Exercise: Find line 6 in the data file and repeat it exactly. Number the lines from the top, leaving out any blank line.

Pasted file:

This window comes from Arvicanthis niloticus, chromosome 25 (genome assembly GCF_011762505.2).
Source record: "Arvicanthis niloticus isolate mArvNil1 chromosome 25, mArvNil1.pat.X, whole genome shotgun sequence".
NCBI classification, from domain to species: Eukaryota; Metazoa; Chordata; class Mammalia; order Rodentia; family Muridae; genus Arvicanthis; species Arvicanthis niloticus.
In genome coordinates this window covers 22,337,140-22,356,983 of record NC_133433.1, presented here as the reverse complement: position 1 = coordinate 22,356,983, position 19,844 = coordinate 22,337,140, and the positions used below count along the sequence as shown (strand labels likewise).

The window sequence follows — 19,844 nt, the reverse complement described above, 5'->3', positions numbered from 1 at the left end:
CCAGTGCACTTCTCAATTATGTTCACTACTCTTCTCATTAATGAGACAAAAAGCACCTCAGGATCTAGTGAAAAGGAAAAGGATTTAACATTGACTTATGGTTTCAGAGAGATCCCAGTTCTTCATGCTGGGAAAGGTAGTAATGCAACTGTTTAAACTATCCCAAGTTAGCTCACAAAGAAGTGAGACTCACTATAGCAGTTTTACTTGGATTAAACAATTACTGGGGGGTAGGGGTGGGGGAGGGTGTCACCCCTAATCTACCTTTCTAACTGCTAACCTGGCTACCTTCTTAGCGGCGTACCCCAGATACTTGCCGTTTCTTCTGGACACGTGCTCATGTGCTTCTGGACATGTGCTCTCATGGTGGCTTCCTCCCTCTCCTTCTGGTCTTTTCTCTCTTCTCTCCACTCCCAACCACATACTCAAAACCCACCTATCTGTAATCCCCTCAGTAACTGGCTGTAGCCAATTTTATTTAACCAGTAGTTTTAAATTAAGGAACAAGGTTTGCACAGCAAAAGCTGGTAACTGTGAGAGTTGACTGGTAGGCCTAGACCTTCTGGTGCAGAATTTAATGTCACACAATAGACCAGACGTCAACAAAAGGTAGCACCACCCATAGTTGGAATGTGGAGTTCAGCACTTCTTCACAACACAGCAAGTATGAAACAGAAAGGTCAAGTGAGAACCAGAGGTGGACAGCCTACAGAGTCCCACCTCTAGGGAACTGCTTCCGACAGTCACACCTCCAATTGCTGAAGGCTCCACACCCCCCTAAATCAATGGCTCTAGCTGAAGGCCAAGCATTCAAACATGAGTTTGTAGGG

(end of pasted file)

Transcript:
CCAGTGCACTTCTCAATTATGTTCACTACTCTTCTCATTAATGAGACAAAAAGCACCTCAGGATCTAGTGAAAAGGAAAAGGATTTAACATTGACTTATGGTTTCAGAGAGATCCCAGTTCTTCATGCTGGGAAAGGTAGTAATGCAACTGTTTAAACTATCCCAAGTTAGCTCACAAAGAAGTGAGACTCACTATAGCAGTTTTACTTGGATTAAACAATTACTGGGGGGTAGGGGTGGGGGAGGGTGTCACCCCTAATCTACCTTTCTAACTGCTAACCTGGCTACCTTCTTAGCGGCGTACCCCAGATACTTGCCGTTTCTTCTGGACACGTGCTCATGTGCTTCTGGACATGTGCTCTCATGGTGGCTTCCTCCCTCTCCTTCTGGTCTTTTCTCTCTTCTCTCCACTCCCAACCACATACTCAAAACCCACCTATCTGTAATCCCCTCAGTAACTGGCTGTAGCCAATTTTATTTAACCAGTAGTTTTAAATTAAGGAACAAGGTTTGCACAGCAAAAGCTGGTAACTGTGAGAGTTGACTGGTAGGCCTAGACCTTCTGGTGCAGAATTTAATGTCACACAATAGACCAGACGTCAACAAAAGGTAGCACCACCCATAGTTGGAATGTGGAGTTCAGCACTTCTTCACAACACAGCAAGTATGAAACAGAAAGGTCAAGTGAGAACCAGAGGTGGACAGCCTACAGAGTCCCACCTCTAGGGAACTGCTTCCGACAGTCACACCTCCAATTGCTGAAGGCTCCACACCCCCCTAAATCAATGGCTCTAGCTGAAGGCCAAGCATTCAAACATGAGTTTGTAGGG